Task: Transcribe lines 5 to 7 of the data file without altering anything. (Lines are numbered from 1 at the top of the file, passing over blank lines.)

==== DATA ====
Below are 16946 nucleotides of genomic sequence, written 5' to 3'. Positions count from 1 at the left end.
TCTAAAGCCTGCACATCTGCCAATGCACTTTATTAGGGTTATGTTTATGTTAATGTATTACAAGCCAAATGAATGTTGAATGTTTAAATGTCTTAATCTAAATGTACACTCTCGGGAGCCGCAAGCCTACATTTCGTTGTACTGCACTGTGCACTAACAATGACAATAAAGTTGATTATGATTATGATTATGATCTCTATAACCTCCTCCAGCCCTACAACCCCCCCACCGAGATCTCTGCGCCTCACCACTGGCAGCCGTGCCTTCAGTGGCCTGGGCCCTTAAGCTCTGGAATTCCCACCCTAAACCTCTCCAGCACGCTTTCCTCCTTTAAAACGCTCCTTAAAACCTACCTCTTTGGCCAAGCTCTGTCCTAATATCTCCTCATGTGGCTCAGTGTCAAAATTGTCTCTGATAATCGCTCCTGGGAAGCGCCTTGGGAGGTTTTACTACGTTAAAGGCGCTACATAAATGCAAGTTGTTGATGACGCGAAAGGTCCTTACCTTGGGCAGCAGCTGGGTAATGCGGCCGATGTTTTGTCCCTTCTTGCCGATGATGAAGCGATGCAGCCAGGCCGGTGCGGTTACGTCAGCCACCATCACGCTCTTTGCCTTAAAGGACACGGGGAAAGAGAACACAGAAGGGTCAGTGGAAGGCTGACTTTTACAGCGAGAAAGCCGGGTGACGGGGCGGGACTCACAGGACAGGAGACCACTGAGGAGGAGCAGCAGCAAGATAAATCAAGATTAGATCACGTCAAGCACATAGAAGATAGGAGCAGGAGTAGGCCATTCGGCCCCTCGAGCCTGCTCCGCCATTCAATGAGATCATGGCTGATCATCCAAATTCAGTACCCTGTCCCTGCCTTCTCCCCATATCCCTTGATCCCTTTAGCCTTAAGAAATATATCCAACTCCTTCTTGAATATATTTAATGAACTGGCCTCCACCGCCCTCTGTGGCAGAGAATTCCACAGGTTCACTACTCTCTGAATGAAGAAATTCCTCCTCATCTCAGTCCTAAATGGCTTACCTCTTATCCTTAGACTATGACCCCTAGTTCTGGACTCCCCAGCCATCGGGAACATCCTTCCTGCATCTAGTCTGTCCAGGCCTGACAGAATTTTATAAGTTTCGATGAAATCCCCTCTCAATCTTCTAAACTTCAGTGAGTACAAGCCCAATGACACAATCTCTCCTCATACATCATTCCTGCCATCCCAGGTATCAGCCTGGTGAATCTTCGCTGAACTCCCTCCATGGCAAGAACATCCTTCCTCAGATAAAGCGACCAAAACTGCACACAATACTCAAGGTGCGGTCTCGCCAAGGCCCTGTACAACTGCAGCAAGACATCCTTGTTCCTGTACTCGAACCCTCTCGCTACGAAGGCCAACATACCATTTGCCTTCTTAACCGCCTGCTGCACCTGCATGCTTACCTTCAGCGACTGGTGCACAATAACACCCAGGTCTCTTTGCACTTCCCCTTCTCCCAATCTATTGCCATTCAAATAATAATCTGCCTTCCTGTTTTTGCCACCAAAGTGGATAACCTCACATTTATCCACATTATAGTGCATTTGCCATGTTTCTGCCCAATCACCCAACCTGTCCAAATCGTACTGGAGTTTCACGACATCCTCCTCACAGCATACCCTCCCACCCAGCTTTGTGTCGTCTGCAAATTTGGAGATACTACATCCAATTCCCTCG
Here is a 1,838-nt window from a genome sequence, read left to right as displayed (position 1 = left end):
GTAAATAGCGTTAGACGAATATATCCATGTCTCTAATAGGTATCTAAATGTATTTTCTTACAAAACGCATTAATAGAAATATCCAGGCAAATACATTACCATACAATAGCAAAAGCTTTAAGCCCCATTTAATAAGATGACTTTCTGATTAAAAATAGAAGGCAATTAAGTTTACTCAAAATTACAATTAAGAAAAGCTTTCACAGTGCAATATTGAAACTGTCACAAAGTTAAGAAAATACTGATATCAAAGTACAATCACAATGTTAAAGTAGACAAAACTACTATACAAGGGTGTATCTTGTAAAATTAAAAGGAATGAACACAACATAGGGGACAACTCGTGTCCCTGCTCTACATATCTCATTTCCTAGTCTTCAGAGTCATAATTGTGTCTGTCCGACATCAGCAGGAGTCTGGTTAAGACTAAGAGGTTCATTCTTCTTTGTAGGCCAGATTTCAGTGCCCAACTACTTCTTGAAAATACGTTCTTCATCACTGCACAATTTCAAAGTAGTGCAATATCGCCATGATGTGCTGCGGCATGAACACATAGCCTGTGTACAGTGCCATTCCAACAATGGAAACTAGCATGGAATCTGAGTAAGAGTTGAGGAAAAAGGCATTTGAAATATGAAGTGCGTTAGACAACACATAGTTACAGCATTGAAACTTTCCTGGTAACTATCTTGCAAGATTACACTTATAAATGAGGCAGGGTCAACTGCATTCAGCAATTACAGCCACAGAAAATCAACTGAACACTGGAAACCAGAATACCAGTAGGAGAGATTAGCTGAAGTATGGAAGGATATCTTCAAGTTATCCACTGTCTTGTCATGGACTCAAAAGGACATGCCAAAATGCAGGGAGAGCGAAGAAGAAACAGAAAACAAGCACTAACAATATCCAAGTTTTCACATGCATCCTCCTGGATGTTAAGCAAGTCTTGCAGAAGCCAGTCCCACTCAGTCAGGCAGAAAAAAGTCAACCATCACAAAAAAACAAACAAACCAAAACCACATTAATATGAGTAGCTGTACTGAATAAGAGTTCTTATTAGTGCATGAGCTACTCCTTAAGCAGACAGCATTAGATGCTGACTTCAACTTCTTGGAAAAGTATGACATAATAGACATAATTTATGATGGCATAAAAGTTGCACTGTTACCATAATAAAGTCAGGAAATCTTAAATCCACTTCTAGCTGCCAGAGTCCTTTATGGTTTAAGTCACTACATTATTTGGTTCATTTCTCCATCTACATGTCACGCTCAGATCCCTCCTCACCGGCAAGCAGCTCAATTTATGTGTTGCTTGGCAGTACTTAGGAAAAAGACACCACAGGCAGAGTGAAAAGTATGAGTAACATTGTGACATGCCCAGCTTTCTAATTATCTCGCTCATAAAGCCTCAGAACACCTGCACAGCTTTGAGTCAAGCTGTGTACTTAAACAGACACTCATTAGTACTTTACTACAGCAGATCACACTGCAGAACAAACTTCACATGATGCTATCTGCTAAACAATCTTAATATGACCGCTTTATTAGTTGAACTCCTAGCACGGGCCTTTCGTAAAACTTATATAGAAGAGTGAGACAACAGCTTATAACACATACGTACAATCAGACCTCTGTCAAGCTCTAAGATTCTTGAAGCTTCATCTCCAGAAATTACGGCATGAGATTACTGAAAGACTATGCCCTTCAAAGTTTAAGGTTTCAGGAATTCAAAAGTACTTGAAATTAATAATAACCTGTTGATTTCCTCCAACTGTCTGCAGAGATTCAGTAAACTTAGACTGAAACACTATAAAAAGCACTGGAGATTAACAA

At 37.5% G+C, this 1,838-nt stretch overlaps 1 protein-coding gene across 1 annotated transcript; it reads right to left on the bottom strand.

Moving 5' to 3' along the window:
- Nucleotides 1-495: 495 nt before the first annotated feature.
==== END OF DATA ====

At 37.5% G+C, this 1,838-nt stretch overlaps 1 protein-coding gene across 1 annotated transcript; it reads right to left on the bottom strand.

Moving 5' to 3' along the window:
- Nucleotides 1-495: 495 nt before the first annotated feature.